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Kevin Pillar is playing deeper than ever

His defensive stats have only marginally improved, but that might be underselling the adjustment’s effect.

San Francisco Giants v Colorado Rockies Photo by Dustin Bradford/Getty Images

In 2018, Pillar had his all around worst defensive year by every available metric. He posted -2 DRS, and a 2.5 UZR/150. Statcast’s Outs Above Average had him at just one. He wasn’t a liability in the field by any stretch. A fielder putting up those kinds of numbers would be a vast improvement over any non-Duggar the Giants have thrown in center field. 2018 Pillar was 25 runs better than 2017 Denard Span for example. For a player who is supposed to earn his keep by robbing more doubles than he hits, it was a worrying sign.

Pillar’s defense has rebounded ever so slightly this season. His numbers aren’t mind-blowing (3 DRS, 3.5 UZR/150, 2 OOA). On two-star plays and higher (90 percent catch probability and below) he’s at 6 OOA. In 2016 and 2017, he was at 1 OOA each year. With how volatile defense stats are, it’s tempting to just brush it off to variance. Maybe that’s true, but maybe he’s doing something differently. Baseball Savant’s defensive stats have gotten more granular, so it’s easier to say whether a player has made an adjustment and Pillar has.

Some of this improvement has come from his time in right field. Of course, he’s going to look better at an easier position. When Pillar plays center, however, he’s playing deeper than ever before This year, Pillar starts an average of 328 feet from home plate. The major league average is 321. In his time with the Blue Jays, Pillar never averaged deeper than 318 feet over a full season. Pillar moving back seems to have been at the Giants’ behest. In his brief time in Toronto this year, he averaged 322 feet, and the Giants took him a couple steps back.

Pillar is basically the same defender as he was last year. According to Statcast, his sprint speed and jump are the same as they were in 2018. The only difference is that he’s covering less ground. Though his routes remain solid, Pillar’s burst is lagging behind.

Pillar’s defense might not have improved dramatically but moving back 10 feet might be keeping him from being even worse. Looking at Statcast’s directional outs above average, it’s helped slightly on balls hit over his head. He’s been three outs better going back on the ball than he was last year though this has come at the expense of him moving in.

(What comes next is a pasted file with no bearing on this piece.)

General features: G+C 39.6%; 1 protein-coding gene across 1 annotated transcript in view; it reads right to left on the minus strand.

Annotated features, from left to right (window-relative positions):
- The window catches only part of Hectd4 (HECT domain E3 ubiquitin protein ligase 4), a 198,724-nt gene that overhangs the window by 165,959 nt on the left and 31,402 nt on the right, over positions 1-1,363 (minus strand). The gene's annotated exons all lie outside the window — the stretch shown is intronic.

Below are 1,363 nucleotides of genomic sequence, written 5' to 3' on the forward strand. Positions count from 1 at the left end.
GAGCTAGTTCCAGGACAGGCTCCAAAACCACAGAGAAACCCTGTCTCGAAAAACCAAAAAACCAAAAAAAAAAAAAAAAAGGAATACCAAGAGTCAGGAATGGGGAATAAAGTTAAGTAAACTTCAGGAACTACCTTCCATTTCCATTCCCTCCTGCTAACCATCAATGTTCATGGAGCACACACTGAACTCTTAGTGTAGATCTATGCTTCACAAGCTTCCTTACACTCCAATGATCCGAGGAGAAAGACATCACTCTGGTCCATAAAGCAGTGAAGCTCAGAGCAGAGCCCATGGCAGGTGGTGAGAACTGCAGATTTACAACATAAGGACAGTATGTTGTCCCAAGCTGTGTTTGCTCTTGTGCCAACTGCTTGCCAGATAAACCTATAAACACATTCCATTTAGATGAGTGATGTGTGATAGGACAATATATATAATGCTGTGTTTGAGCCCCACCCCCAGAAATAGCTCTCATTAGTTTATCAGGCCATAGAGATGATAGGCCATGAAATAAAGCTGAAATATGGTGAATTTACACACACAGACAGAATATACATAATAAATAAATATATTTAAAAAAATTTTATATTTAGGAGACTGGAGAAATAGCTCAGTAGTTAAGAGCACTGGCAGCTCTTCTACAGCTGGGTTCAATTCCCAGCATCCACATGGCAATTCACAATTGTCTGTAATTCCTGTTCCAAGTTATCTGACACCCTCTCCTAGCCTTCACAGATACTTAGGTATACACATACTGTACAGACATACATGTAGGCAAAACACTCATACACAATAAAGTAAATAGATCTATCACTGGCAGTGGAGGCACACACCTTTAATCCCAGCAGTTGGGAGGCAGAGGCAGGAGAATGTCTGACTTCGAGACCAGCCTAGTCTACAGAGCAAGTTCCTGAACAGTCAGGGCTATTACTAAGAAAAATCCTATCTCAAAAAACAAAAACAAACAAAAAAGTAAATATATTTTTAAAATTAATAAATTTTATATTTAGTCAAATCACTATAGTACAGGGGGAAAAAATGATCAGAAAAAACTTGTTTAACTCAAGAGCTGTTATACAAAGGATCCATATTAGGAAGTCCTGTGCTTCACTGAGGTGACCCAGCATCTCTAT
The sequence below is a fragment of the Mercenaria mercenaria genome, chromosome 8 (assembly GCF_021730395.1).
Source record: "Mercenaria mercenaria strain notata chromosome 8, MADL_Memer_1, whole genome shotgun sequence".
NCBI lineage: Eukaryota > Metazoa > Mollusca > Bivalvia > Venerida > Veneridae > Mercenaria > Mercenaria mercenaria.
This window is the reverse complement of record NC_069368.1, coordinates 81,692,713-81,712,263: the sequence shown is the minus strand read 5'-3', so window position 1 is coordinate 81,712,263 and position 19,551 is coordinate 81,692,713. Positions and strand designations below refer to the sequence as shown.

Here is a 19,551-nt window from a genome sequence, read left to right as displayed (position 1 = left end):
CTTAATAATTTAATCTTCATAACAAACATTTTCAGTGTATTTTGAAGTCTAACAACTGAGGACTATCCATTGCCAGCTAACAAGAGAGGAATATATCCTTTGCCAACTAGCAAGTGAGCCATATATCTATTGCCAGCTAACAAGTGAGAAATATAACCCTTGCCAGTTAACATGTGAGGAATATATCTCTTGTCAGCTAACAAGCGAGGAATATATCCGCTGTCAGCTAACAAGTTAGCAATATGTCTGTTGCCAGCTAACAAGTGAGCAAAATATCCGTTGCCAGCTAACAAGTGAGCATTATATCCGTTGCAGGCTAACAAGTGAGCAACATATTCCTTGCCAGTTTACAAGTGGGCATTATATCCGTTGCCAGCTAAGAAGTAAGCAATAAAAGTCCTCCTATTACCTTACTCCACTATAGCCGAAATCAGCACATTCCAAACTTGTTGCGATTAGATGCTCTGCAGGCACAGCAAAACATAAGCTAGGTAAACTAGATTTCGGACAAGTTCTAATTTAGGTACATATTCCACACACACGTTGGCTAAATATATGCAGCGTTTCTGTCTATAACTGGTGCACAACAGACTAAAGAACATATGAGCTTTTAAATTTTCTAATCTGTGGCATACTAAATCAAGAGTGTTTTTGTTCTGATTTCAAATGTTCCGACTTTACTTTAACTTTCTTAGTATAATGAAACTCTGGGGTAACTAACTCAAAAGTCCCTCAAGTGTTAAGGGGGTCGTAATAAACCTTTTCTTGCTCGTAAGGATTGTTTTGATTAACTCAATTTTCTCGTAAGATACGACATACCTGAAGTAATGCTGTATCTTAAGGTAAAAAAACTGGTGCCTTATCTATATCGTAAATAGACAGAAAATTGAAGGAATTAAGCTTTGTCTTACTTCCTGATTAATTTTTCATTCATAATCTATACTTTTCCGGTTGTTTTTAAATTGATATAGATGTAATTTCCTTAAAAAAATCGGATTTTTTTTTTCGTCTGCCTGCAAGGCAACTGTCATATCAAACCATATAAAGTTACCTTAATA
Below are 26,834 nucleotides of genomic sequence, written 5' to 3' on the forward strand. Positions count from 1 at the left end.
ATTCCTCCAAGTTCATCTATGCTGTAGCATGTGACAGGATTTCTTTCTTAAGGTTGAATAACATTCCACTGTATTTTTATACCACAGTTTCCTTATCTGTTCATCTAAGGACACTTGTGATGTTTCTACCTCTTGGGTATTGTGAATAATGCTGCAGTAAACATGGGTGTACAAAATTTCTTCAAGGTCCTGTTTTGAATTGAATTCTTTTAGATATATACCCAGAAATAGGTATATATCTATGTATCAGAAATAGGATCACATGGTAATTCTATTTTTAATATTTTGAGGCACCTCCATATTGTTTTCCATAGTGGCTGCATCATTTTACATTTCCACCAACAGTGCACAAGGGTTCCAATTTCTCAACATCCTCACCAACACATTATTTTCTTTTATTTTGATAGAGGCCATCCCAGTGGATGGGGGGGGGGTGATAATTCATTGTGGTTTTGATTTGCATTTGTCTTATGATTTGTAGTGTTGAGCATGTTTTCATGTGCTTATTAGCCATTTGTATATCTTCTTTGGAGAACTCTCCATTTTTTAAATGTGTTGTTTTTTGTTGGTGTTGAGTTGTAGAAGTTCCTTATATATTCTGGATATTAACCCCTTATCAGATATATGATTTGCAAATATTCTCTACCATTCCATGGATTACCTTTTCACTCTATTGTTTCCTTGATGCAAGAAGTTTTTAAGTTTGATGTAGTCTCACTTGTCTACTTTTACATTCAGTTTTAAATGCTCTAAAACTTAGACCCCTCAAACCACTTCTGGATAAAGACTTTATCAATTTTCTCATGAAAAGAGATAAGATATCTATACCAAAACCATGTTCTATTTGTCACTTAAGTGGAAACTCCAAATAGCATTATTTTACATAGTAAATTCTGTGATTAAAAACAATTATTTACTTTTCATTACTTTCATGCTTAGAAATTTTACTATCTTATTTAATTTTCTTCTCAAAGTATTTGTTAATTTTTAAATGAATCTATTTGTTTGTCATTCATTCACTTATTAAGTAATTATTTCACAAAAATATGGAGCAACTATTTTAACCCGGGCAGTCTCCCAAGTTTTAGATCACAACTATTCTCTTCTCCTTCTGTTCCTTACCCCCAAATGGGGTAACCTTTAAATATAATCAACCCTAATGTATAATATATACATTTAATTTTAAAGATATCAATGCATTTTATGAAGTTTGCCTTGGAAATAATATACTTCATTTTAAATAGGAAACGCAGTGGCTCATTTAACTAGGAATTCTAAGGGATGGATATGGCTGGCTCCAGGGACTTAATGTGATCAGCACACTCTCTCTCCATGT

When evaluating defense, it’s always better to see the player in action. I looked for two comparable plays that might illuminate the effect that Pillar’s deeper positioning might be having. These aren’t perfect comparisons—one is hit over Pillar’s left shoulder and the other over his right—but they had similar hang times and were hit about as far and about as hard.

Here’s Pillar trying to chase down a line drive over his head in Toronto.

Even with a perfect route, I’m not sure that Pillar catches this one. Here’s Pillar again chasing down a liner over his head. He has to make a similar leap, but this time he brings it in.

This wasn’t an easy play, but Pillar made it look effortless. Had he started five feet in, he’s not catching it unless he completely lays out. Again, it’s not a perfect comparison, and we’re not going to see the full effect from two plays. Still, this shows how playing deeper is helping Pillar on balls hit over his head and at the wall. Maybe he’s letting more singles fall in, but he’s robbing more extra base hits.

Steven Duggar is still the best center fielder on the team, but with Duggar out for the rest of the year it’s Pillar’s job. The step back last year might have been worrisome, but this year he’s shown he’s still got it.